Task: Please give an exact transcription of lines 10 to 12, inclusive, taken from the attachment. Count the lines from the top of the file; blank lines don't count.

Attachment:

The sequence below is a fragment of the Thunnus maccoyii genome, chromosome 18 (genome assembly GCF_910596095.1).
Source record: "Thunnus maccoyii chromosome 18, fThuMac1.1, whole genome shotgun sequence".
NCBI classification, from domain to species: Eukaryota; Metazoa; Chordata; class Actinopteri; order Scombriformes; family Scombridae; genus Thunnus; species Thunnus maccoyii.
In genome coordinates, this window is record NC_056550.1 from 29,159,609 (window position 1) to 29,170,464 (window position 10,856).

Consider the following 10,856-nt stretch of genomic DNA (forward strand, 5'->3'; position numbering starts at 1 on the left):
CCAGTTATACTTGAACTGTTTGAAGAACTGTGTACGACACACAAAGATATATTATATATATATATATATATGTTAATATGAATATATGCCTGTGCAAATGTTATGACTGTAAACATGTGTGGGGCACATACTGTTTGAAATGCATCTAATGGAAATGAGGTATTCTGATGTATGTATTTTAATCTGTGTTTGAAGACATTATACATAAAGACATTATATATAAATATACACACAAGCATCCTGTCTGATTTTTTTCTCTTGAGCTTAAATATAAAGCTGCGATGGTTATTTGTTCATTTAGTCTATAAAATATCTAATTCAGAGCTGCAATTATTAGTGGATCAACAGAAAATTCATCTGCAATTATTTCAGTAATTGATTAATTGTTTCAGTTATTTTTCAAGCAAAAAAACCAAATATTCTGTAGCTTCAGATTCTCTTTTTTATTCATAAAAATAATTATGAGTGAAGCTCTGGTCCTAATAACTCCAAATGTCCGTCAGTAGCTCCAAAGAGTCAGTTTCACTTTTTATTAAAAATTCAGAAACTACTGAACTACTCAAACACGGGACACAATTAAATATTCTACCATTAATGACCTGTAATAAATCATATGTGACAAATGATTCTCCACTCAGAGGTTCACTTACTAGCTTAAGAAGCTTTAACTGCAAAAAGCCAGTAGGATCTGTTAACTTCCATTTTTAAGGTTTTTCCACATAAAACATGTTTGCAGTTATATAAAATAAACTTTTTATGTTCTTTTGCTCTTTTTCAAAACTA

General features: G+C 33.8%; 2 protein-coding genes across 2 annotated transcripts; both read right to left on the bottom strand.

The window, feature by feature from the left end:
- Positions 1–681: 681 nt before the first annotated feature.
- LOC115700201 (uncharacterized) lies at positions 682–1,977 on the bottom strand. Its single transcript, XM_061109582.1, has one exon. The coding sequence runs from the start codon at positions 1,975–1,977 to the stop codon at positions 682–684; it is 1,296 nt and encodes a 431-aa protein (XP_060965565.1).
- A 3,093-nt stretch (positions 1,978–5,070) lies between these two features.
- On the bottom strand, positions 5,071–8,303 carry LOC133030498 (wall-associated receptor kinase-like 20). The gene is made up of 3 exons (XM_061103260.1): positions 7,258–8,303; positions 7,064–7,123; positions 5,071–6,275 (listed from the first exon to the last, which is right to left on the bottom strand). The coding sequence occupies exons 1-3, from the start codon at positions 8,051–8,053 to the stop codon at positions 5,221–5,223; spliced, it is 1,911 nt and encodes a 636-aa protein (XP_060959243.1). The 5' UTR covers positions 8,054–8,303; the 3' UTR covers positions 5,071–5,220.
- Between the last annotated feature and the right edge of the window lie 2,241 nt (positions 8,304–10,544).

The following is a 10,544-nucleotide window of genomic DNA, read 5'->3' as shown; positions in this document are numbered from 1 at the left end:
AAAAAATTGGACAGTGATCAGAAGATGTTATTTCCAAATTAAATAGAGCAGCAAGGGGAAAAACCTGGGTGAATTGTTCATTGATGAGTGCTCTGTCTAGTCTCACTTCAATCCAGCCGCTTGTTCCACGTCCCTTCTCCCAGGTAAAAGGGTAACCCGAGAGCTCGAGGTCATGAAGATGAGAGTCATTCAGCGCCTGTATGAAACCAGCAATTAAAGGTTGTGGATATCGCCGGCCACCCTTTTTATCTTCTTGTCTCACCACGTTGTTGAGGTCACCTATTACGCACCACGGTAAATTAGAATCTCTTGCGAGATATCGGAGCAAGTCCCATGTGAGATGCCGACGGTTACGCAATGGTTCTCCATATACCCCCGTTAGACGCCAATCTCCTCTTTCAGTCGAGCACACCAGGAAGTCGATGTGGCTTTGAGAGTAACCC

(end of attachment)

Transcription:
- LOC115700201 (uncharacterized) lies at positions 682–1,977 on the bottom strand. Its single transcript, XM_061109582.1, has one exon. The coding sequence runs from the start codon at positions 1,975–1,977 to the stop codon at positions 682–684; it is 1,296 nt and encodes a 431-aa protein (XP_060965565.1).
- A 3,093-nt stretch (positions 1,978–5,070) lies between these two features.
- On the bottom strand, positions 5,071–8,303 carry LOC133030498 (wall-associated receptor kinase-like 20). The gene is made up of 3 exons (XM_061103260.1): positions 7,258–8,303; positions 7,064–7,123; positions 5,071–6,275 (listed from the first exon to the last, which is right to left on the bottom strand). The coding sequence occupies exons 1-3, from the start codon at positions 8,051–8,053 to the stop codon at positions 5,221–5,223; spliced, it is 1,911 nt and encodes a 636-aa protein (XP_060959243.1). The 5' UTR covers positions 8,054–8,303; the 3' UTR covers positions 5,071–5,220.